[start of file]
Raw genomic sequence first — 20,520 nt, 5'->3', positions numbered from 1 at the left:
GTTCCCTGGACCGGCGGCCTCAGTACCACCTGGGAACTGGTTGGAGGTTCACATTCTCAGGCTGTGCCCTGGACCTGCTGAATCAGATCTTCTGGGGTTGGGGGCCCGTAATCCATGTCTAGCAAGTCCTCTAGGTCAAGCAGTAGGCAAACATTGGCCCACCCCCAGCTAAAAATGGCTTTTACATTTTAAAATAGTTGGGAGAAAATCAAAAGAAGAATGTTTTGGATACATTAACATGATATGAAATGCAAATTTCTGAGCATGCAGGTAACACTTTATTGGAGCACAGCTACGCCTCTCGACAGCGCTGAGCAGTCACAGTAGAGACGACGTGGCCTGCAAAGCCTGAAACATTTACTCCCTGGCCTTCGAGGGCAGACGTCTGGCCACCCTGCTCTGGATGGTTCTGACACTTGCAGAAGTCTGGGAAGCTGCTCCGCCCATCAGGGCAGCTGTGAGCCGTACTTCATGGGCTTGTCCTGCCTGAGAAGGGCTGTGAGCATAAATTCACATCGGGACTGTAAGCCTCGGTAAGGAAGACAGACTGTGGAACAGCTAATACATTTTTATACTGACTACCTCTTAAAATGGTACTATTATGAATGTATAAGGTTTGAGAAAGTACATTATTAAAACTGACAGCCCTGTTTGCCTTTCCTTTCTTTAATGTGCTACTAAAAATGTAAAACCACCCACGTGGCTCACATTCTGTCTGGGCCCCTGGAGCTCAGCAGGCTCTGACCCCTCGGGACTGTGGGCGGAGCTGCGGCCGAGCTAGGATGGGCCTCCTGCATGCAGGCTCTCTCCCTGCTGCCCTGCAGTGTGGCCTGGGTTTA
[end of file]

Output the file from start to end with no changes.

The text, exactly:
Raw genomic sequence first — 20,520 nt, 5'->3', positions numbered from 1 at the left:
GTTCCCTGGACCGGCGGCCTCAGTACCACCTGGGAACTGGTTGGAGGTTCACATTCTCAGGCTGTGCCCTGGACCTGCTGAATCAGATCTTCTGGGGTTGGGGGCCCGTAATCCATGTCTAGCAAGTCCTCTAGGTCAAGCAGTAGGCAAACATTGGCCCACCCCCAGCTAAAAATGGCTTTTACATTTTAAAATAGTTGGGAGAAAATCAAAAGAAGAATGTTTTGGATACATTAACATGATATGAAATGCAAATTTCTGAGCATGCAGGTAACACTTTATTGGAGCACAGCTACGCCTCTCGACAGCGCTGAGCAGTCACAGTAGAGACGACGTGGCCTGCAAAGCCTGAAACATTTACTCCCTGGCCTTCGAGGGCAGACGTCTGGCCACCCTGCTCTGGATGGTTCTGACACTTGCAGAAGTCTGGGAAGCTGCTCCGCCCATCAGGGCAGCTGTGAGCCGTACTTCATGGGCTTGTCCTGCCTGAGAAGGGCTGTGAGCATAAATTCACATCGGGACTGTAAGCCTCGGTAAGGAAGACAGACTGTGGAACAGCTAATACATTTTTATACTGACTACCTCTTAAAATGGTACTATTATGAATGTATAAGGTTTGAGAAAGTACATTATTAAAACTGACAGCCCTGTTTGCCTTTCCTTTCTTTAATGTGCTACTAAAAATGTAAAACCACCCACGTGGCTCACATTCTGTCTGGGCCCCTGGAGCTCAGCAGGCTCTGACCCCTCGGGACTGTGGGCGGAGCTGCGGCCGAGCTAGGATGGGCCTCCTGCATGCAGGCTCTCTCCCTGCTGCCCTGCAGTGTGGCCTGGGTTTA